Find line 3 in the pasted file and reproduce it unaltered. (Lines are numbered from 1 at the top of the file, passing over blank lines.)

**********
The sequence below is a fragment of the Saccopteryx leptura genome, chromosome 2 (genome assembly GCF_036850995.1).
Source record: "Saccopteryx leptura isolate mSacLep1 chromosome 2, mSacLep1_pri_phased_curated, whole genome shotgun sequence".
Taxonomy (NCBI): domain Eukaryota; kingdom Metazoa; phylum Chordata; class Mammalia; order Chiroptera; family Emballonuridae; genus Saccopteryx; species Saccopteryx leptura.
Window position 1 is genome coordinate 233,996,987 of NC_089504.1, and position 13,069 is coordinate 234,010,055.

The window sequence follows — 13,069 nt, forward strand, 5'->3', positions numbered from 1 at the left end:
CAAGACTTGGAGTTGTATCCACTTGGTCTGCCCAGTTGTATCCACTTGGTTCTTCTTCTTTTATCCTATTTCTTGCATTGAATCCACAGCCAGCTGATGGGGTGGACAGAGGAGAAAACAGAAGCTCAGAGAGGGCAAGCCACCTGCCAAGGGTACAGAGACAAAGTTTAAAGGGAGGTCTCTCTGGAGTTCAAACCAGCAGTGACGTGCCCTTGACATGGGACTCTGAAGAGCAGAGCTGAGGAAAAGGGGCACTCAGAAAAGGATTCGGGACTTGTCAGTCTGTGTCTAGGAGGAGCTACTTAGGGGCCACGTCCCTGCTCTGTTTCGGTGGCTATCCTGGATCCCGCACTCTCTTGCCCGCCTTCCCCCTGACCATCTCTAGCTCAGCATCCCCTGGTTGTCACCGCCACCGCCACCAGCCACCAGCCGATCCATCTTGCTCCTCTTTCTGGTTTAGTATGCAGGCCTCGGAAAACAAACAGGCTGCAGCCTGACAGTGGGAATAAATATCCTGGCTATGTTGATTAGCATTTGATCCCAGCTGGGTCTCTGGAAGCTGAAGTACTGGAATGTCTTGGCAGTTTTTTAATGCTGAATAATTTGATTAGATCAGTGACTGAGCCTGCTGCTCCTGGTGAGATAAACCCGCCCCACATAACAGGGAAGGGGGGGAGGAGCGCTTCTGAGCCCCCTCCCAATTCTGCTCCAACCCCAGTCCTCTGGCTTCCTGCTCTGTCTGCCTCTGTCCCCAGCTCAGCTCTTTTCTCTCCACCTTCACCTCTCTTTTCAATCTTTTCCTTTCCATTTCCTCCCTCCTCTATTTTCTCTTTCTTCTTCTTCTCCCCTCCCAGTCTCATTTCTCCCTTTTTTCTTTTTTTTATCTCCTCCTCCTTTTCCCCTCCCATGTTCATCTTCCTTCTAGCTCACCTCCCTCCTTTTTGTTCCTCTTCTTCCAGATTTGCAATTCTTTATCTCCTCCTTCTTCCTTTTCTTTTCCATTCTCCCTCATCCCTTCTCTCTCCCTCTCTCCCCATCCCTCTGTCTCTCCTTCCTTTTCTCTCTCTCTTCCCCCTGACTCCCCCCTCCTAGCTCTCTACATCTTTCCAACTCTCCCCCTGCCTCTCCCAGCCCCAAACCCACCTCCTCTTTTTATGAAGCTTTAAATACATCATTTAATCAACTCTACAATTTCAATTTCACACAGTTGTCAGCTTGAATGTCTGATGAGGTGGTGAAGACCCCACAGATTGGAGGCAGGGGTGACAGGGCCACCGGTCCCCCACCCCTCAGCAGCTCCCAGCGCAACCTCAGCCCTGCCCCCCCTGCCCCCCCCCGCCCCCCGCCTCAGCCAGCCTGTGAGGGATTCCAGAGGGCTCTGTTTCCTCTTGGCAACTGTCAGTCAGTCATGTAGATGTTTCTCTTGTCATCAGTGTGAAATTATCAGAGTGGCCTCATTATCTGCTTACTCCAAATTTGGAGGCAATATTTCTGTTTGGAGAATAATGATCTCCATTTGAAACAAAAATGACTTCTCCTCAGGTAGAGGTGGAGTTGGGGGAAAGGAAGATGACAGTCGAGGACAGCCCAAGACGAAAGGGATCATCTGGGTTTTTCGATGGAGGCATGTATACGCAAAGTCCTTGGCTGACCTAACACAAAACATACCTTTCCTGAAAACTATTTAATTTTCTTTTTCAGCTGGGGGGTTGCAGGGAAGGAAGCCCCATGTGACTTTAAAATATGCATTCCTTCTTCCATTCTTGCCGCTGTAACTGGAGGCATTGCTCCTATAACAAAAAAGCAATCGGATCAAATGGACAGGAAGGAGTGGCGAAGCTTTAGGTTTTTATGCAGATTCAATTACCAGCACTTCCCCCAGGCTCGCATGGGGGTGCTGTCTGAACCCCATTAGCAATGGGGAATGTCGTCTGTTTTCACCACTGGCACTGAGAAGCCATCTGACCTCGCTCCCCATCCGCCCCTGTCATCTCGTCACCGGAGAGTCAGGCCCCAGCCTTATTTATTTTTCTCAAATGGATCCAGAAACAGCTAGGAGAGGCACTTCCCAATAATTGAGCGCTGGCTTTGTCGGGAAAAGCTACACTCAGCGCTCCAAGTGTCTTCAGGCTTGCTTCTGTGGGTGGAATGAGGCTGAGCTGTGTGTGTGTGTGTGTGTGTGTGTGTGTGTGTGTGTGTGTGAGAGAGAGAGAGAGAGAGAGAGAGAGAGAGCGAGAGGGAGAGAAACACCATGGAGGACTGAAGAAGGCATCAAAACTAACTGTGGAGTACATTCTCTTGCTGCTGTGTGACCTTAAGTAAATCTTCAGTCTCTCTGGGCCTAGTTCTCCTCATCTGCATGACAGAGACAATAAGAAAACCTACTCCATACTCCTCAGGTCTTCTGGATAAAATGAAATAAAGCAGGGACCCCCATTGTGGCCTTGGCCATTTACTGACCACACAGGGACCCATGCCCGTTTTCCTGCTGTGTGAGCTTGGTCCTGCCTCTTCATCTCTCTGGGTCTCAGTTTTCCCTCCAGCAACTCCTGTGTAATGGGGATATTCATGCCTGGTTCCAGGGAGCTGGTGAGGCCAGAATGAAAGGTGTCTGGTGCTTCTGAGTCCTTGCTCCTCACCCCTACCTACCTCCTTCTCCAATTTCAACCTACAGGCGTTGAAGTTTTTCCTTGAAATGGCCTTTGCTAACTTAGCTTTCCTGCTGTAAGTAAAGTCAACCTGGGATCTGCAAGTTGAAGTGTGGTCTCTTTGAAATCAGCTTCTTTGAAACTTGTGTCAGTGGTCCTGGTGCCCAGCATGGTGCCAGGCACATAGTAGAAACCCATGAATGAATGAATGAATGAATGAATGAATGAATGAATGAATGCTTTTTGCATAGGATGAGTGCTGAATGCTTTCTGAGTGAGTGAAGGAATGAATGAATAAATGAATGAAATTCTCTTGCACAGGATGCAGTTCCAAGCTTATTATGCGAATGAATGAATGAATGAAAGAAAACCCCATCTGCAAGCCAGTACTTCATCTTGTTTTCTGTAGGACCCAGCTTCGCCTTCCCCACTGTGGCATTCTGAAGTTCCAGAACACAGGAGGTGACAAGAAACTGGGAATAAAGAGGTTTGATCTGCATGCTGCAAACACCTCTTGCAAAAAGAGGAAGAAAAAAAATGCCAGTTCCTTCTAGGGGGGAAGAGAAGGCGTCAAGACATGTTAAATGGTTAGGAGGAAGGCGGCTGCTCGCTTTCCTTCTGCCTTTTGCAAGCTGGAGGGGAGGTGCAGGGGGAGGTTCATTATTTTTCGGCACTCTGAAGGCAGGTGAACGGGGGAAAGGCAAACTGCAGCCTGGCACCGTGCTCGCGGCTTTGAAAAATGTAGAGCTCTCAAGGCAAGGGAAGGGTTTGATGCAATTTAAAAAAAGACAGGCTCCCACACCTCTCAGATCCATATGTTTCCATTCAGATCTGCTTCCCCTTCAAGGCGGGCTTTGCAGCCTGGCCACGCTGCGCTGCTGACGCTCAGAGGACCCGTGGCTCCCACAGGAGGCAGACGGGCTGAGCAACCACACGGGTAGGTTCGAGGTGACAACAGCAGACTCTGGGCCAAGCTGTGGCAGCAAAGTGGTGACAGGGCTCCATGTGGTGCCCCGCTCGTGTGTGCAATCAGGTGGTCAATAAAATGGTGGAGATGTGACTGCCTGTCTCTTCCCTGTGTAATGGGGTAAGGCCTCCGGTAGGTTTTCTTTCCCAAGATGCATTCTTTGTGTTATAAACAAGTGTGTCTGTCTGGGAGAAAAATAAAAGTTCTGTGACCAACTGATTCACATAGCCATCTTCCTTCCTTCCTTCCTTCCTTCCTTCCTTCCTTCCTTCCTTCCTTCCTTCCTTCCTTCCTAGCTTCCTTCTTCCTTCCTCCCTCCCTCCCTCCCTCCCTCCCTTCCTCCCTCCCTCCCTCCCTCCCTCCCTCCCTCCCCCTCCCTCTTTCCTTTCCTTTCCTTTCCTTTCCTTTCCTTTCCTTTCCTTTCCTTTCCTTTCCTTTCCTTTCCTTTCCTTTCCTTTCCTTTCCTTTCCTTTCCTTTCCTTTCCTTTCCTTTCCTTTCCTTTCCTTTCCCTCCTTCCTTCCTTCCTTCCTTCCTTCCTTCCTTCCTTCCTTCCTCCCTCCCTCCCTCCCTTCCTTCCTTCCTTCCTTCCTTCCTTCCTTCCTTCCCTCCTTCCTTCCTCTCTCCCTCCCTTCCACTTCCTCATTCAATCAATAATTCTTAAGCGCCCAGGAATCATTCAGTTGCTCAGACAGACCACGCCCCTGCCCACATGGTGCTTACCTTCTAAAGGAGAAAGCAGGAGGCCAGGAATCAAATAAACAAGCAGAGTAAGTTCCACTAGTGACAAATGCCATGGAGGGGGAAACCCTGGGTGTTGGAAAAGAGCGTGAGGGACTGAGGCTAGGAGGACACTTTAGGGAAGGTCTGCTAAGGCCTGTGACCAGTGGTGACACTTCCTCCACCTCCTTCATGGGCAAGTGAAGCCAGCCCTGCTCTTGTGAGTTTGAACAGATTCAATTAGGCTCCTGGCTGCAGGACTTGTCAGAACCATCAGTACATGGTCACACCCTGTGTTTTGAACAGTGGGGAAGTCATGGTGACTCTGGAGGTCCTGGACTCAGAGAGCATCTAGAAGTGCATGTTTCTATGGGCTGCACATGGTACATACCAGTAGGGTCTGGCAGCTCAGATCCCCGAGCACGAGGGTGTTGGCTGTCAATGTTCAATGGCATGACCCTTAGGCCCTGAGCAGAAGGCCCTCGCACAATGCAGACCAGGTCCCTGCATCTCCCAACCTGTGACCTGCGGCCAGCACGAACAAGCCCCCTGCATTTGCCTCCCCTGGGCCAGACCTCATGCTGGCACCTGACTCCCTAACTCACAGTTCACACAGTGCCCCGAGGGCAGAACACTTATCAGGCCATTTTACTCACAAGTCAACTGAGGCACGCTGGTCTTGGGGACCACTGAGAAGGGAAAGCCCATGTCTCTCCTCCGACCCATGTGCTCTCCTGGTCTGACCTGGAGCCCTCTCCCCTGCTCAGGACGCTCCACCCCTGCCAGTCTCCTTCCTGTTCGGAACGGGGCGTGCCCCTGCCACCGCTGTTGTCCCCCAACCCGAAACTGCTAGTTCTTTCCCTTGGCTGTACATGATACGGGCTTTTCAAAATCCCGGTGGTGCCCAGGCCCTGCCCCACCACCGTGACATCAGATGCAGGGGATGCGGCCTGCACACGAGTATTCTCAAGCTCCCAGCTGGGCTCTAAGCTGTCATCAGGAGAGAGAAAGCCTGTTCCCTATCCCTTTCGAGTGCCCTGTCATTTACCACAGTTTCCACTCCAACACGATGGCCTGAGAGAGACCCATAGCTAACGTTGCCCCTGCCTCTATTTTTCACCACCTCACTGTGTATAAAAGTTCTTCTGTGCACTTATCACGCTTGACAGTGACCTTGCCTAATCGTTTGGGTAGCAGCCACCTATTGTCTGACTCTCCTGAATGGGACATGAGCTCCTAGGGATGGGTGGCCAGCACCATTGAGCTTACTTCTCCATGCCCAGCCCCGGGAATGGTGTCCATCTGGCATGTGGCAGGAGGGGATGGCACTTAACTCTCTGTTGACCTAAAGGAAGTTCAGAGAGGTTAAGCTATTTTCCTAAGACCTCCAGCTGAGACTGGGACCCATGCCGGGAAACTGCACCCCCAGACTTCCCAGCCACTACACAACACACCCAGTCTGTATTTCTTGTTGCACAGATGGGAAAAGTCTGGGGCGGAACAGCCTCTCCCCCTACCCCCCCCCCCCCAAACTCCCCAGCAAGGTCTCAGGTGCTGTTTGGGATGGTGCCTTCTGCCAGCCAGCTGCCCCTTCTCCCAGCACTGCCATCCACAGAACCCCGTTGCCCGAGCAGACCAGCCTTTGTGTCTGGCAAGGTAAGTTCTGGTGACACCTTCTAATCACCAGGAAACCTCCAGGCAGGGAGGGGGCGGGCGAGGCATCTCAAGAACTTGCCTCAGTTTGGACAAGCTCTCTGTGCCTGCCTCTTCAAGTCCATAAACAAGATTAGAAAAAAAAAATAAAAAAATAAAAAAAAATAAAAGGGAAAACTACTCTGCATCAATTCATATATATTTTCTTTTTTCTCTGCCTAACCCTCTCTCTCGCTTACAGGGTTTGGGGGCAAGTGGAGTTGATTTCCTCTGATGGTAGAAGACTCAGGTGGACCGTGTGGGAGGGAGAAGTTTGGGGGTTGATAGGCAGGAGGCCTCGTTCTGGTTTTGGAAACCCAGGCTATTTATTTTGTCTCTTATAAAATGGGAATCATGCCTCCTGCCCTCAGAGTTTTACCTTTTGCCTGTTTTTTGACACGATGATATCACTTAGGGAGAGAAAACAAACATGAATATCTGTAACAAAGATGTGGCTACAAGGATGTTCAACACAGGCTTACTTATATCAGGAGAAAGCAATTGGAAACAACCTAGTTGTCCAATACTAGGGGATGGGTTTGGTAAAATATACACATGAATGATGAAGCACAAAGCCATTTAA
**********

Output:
Taxonomy (NCBI): domain Eukaryota; kingdom Metazoa; phylum Chordata; class Mammalia; order Chiroptera; family Emballonuridae; genus Saccopteryx; species Saccopteryx leptura.